Go in an Apple Store, JB HiFi, Harvey Norman, Myers, Domain, or any of the countless places where Macs are sold and absolutely free to try out.

    Go on, it won't hurt! No need to be either afraid or stay ignorant. It will open your eyes. Worked for my brother-in-law when he finally did it after 30 years of "Won't look, can't try".

    Tim Balmer. It's Ok. Take a deep breath. People can use things you don't use. It's not a religious war. Most Windows users, especially on here, have tried both. it's not scary for us. I own both, but - I know this will upset you - prefer Windows, overall. And it isn't because I won't try it, or I'm being stubborn. I own a Macbook Air, along with my Surface pro 3 and multiple PC in the house. The MacBook Air is a fine machine, too.

    it's just that I prefer Windows 10. It happens.

    Rankings:
    1. *BSD
    2. Linux
    3. Windows

    .
    .
    .

    12. ReactOS

    .
    .
    .

    56. MacOS

    In case Mr. Balmer had some more time up his sleeves for commentary.

    Nope, my sister-in-law took her Mac into the Apple Store Genius Bar and he saw real service for the first time in his life.

    But you know so much on the subject, with your strangely dated Mac "expertise" or hearsay?

      Oh shut up

    Horses for courses people. Relax and enjoy your technology rather than trying to convert others to your beliefs.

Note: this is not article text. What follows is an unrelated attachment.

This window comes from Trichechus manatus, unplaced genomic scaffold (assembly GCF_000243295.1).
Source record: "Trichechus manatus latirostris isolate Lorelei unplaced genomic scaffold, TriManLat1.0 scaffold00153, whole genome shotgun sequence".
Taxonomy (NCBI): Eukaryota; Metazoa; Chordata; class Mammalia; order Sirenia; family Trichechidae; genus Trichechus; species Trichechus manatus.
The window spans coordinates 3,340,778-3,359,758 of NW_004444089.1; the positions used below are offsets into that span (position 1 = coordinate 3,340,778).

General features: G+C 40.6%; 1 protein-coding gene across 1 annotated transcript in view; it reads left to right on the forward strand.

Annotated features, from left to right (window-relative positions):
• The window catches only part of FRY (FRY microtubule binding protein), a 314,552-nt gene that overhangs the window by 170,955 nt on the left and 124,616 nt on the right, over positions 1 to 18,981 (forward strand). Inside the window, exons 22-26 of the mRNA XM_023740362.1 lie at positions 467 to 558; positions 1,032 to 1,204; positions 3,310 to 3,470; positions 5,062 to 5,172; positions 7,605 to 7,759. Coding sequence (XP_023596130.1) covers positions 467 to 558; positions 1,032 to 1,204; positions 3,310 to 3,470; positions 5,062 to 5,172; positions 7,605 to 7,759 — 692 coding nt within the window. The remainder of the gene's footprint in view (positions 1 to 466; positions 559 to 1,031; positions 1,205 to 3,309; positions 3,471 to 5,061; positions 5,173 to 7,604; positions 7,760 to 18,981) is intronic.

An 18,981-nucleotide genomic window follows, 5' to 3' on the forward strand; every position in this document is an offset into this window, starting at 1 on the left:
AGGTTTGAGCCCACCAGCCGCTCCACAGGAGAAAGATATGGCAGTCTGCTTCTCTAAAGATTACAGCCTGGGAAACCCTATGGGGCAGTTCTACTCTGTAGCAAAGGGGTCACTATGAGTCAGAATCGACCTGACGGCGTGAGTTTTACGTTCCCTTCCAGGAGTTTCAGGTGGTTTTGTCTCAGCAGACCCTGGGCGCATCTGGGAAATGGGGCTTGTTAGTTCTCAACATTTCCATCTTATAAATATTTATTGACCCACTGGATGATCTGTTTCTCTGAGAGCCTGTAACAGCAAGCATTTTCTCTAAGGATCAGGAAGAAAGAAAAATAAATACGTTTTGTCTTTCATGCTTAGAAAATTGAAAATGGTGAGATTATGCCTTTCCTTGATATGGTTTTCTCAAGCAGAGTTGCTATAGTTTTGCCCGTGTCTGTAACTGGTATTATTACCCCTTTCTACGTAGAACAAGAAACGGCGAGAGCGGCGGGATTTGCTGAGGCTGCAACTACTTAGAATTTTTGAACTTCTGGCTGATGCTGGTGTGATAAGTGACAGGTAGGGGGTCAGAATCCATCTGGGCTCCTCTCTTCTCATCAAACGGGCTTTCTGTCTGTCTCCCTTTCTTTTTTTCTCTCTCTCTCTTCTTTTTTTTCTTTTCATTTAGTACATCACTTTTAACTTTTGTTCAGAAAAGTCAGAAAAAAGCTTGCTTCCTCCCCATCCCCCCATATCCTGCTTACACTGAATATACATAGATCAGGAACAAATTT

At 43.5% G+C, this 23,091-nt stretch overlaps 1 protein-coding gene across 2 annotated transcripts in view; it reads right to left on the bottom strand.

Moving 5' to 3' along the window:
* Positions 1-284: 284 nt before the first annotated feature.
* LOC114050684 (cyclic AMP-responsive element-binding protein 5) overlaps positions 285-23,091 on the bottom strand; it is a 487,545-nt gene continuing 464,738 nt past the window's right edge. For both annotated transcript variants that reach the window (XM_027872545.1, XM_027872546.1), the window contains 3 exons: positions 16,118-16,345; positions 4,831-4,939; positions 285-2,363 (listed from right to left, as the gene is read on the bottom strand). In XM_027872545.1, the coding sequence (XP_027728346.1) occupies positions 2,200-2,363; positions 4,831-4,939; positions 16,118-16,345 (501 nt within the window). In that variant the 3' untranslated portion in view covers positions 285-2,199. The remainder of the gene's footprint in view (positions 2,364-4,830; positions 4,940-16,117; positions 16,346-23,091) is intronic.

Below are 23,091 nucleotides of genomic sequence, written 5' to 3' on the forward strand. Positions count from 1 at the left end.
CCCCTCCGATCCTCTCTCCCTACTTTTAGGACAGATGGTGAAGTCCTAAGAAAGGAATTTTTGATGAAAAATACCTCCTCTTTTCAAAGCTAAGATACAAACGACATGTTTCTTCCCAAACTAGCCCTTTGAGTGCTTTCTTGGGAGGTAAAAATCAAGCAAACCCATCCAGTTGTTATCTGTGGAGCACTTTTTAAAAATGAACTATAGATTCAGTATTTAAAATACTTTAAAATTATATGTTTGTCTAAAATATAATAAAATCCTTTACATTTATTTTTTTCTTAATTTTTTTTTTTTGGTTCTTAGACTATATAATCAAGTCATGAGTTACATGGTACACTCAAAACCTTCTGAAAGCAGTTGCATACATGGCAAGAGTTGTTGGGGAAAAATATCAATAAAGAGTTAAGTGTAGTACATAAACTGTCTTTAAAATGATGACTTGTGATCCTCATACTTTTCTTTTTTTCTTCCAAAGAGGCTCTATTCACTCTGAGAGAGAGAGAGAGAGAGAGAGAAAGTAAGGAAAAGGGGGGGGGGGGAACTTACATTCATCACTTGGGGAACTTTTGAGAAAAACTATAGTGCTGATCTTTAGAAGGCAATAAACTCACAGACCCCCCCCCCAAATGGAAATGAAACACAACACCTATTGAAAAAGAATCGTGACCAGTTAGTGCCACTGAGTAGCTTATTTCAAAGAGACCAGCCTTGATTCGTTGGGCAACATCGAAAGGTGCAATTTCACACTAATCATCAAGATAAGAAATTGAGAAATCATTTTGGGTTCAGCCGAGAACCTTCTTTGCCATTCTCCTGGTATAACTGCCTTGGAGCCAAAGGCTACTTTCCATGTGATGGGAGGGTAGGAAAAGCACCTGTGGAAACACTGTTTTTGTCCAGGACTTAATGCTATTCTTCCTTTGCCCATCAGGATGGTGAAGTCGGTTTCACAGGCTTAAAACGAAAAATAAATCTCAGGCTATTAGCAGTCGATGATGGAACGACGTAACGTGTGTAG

Last edited 04/08/16 8:43 am

      Who's trying to convert anyone? All I've done is list the missing features (still) in Windows 10, and gotten the standard response that you get from either side of the Mac/Windows divide: "I don't use that!" Of course you don't if you can't do it! Despite all the the hilarious decades old misclaims of being able to customise your PC.

      Let's face it most PC users when it comes around to it (eventually) only do one thing with their PCs, game, mostly stimulating FPSes.

    TIm, we get it, you know how to use a MAC, well done (slow clap....). I also know how to use a mac, and a pc, and many different flavours of Linux, they all have pros and cons. I personally prefer the windows explorer for a GUI, but that's just my preference, a real IT pro should be using CLI for all of their things, mostly so you can capture what you are currently doing, and then automate it so you never have to touch it again.

    Why has MS limited Active Hours to 12 hours? Is there some reason why MS would find it unacceptable to limit Windows 10's update times to between 2 am and 6 am? I sometimes start work as early as 6 am, and sometimes stop work as late as 2 am. Why should MS dictate when I am allowed to work?

    You can use Long Path Tool to solve the problem of long path error. It is very useful to solve such type of problem.

    Seems like the options never appeared. Beginning to see a PC pattern here.

    Pity. I sure could use some real advice, after adding max RAM, a much bigger SSD and a complete clean install of Windows 10 (and within 2 days am hit by viruses) I find I am only deeper into the woods. It's like Bash a Shark, hit one and two more pop up.

Join the discussion!